So what? If it happens to be the facts, or even simply someone’s opinion, why is it forbidden to publish those facts or to express that opinion? This is the old pitch that one should be “respectful” of religion and not criticize religious beliefs. That’s a lot of nonsense. Christianity in general, and Evangelical Christianity in particular, has always claimed the prerogative to criticize and condemn anything that didn’t line up with its narrow view of the world or its slant on morality. Preachers from the evangelical pulpit have condemned abortion access, stem cell research, homosexuality, evolution, rock and roll, racial integration, hippies with long hair, Catcher in the Rye and even freaking Harry Potter.

Not content with mere verbal condemnation, Christian groups have demonstrated against gays carrying signs saying things like “AIDS cures homosexuality,” blocked access to abortion clinics and even murdered abortion doctors. You see, the problem is that people of religion confuse “knowledge” and “belief.” They think that their “belief” represents fact when it merely represents an opinion and, the last time I looked, in this country at least, one opinion was as good as another, and no opinion was immune from criticism.

Therefore, as I’ve said before, I utterly reject the notion that religious beliefs should be “respected” and be kept immune from criticism.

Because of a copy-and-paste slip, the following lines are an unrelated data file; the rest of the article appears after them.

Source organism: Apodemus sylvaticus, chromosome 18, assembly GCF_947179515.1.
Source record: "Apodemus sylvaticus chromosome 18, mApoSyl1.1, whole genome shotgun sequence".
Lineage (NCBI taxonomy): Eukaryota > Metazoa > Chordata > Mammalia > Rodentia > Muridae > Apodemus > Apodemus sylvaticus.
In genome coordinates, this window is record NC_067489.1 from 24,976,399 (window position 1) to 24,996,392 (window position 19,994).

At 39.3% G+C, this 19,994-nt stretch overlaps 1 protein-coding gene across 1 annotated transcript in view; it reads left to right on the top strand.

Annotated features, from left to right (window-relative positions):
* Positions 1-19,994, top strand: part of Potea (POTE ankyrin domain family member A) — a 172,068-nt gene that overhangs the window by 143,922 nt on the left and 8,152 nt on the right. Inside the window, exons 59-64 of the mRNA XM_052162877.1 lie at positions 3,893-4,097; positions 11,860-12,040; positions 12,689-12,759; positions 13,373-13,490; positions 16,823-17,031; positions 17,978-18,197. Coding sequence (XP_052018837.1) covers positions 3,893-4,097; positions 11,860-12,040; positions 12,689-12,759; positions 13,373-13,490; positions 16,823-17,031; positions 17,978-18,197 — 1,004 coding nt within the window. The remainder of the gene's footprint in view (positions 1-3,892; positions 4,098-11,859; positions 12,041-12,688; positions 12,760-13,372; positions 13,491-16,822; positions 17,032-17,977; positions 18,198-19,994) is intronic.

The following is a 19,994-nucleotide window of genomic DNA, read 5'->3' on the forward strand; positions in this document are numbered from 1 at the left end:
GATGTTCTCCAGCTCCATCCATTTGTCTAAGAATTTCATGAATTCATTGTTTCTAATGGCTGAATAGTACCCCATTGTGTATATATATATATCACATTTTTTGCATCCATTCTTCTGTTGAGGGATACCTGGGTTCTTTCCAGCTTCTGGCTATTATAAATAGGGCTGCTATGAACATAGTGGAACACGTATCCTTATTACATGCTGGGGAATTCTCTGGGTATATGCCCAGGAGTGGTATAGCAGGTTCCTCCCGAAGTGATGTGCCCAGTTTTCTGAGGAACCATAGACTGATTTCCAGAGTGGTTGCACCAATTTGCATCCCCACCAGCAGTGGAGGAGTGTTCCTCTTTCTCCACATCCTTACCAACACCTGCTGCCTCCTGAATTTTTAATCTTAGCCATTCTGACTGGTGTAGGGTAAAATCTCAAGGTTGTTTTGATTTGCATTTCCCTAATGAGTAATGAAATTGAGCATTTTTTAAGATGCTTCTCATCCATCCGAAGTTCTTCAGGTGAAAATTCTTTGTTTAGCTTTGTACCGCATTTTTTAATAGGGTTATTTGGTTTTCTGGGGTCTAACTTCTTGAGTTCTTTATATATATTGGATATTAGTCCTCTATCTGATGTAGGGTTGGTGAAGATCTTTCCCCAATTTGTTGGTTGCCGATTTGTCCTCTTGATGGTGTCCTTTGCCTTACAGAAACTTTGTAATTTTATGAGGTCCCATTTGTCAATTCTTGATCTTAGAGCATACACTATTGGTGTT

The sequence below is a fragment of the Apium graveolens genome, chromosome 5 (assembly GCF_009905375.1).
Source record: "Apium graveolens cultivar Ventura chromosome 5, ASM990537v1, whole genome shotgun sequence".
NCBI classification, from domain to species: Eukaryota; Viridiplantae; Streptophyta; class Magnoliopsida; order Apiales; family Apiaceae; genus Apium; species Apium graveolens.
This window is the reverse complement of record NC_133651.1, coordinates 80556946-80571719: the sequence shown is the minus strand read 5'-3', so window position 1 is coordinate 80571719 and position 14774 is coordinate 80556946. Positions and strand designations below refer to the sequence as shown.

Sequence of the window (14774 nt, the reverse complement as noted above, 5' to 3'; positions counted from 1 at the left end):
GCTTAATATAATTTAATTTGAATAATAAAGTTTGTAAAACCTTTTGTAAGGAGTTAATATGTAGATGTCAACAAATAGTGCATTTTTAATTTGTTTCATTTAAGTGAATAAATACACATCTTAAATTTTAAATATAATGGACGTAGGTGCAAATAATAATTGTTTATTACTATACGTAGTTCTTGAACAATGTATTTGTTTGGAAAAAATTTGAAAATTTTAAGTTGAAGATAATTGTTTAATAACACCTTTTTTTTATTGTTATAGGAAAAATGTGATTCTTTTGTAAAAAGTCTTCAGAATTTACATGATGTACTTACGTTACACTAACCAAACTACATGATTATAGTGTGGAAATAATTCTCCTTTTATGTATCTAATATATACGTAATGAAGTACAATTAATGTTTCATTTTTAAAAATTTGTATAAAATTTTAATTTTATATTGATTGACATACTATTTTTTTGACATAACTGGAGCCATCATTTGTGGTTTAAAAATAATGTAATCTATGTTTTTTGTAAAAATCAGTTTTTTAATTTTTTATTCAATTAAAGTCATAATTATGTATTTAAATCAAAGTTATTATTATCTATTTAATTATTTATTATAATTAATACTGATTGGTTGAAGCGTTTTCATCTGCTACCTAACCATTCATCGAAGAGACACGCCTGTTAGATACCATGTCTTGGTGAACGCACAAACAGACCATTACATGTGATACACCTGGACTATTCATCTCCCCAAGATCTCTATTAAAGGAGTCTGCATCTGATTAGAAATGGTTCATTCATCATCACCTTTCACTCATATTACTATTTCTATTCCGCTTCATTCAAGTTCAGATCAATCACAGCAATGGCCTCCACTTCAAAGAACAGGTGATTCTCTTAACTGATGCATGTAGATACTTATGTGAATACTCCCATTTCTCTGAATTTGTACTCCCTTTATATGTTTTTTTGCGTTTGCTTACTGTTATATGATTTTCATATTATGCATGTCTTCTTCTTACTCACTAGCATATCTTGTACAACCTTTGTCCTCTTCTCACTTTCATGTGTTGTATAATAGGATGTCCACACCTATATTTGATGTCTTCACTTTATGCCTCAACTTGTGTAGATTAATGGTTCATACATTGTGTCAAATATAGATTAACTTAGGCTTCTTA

Scarborough - “…go to Amazon and look at the top 100 non-fiction books right now, you’ve got books out there that are called American Fascists: Why Evangelicals Are So Evil, The God Delusion.”

I’ve read Dawkins “The God Delusion” and I found it so-so. I thought the most interesting part was his theory that religion is a side effect of evolution. Dawkins speculates that the trait of accepting direction unquestioningly from parents and other authority figures during one's early years leads, indirectly, to a tendency to accept religion. This trait, while enhancing one’s survival chances by uncritically allowing the acceptance of advice like “don’t play near the crocodiles” and “don’t eat the berries with the green sap leaking out,” doesn’t allow us to differentiate between good advice and bad advice. So, paraphrasing Dawkins, while the advice about the crocodiles and berries is good, the advice to sacrifice a goat at the full moon so the gods continue to send the rains is merely a waste of goats.

Scarborough - “Let me believe what I want to believe. I’m not going to call you a fascist because you don’t believe that Jesus Christ ascended into Heaven after three days. Don’t call me a fascist because I do.”